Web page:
Why Does My Guitar Tube Amp Lose Volume?

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You might have been practicing some heavy riffs on your tube amp. But what happens when your tube amp loses volume a day before your next gig?

I think your amp might be trying to tell you something.

But relax, I’ll talk you through it. If you’ve never had this problem before there’s no need to go looking for a new amp. I can help you solve this problem quickly and walk you through all the ways to find out what’s wrong.

It might be your first time dealing with this situation, so there’s no cause to panic. I’ve had years of lessons learned before I started to fix my amp problems before they start. In fact, here’s why I’m going to tell you how a simple volume problem is fixed and how to keep it from happening again. You won’t need to take it to a repair shop after you hear what I have to say. And after that, you can use that money saved on easy repairs and use it for scoring some new FX pedals instead.

Every problem has a solution

Luckily, amps aren’t rocket science even though a tube amp looking like something NASA designed back in the day.

That first day you plugged it in and it was roaring at full-blast just at 3 or 4 on the main volume. And now you’re sweating bullets before the big show asking why does my tube amp lose volume? My first instinct tells me that it’s going to be the tubes. If it’s not one of them, it’ll be half of them; or just a couple select tubes. Let me tell you how it works.

And here’s how to fix it yourself

As soon as you start to hear the sound is dropping-out, you need to turn off and unplug your amp. Let it sit for like 10 minutes, so all the juice is out of the wires.

If you heard crackling-popping sounds, feedback, or microphonic’ sounds, that’s a sign that some tube is bad.

Take off the back cover of your amp and you’ll see the tubes easier. Use a penlight to inspect all of the power and preamp tubes. You’ll need to remove all the tube sleeves if they have them. The inner housing is a flat silver-grey.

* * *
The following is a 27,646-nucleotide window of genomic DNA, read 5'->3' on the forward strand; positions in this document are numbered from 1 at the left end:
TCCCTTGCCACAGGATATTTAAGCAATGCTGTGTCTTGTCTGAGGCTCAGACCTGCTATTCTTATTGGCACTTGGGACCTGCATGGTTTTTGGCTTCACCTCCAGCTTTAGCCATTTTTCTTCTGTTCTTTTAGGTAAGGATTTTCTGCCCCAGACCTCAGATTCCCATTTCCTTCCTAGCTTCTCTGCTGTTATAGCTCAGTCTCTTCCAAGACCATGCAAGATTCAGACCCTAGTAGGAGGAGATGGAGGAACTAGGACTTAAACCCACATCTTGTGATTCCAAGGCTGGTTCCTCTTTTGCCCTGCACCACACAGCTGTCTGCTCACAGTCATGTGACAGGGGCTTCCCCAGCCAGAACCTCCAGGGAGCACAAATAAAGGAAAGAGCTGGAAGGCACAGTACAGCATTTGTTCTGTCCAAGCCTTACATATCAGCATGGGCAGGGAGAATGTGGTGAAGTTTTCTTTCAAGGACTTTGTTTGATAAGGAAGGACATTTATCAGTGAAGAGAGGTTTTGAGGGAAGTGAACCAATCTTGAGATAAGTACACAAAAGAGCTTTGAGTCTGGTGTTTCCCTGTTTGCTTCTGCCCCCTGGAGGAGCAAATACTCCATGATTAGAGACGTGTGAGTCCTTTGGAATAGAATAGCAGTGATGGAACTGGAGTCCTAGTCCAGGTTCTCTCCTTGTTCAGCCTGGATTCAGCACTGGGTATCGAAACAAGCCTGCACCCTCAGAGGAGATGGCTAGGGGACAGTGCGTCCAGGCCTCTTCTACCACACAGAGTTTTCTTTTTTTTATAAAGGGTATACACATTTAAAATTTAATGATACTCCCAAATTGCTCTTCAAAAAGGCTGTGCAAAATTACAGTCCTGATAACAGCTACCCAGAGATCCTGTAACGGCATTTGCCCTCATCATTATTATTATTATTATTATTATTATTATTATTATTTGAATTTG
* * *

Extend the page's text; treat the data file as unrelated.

This is called the Getter’ and it’s a special coating. If you see rusty-red plating spots on that grey surface, that tube is bad.

The next part is the pencil test. Go ahead and plug in the amp, but take out all the jacks and FX loops first. You don’t want anything plugged into it for this test. Carefully inspect the tubes to see them lighting up. I bet you the one that has the reddish plating on the grey getter is lighting-up like Christmas. That tells you it’s bad and needs to be changed.

So then you need to do a final check with a pencil. Use the wooden part to tap each of the preamp tubes and main power tubes. A good tube will be a dead ‘thud’ sound, so if you hear one that has a high ringing rattling sound, that’s the bad tube.

Bad tubes will make volume drop and tone sounds will be dulled. When a tube goes bad, this is exactly what happens. Turn off your amp (like before) and after 10 minutes you can wiggle and pull down the tube.

Learn to be an amplifier detective

Are there other ways to find out if a tube amp loses volume? It all depends on the color of the tube on the inside. Even if there’s no reddish plating on the tubes’ silver-grey getter, the glowing color of a tube tells you what’s going on inside it. Here’s how you can check the tube glow.


This is the best color that tells you the tube is working just fine. If this color starts to go red, this means it’s starting to go bad. There will be red glowing spots on the sides of the Getter that are burned-through with reddish bleed coming through. It needs changing at that point. Red can also mean it can be a possible fire hazard from all that heat your tube is making.


It’s not uncommon that a healthy tube looks blue. Gasses inside that little tubes’ vacuum can be bright neon blue at times. It’s a totally normal side effect that can happen.


This is normal as well but is caused by too much gas inside the vacuum tube that makes the light appear pink. If your grid amp current is working overtime, this can be spotted inside the tubes too.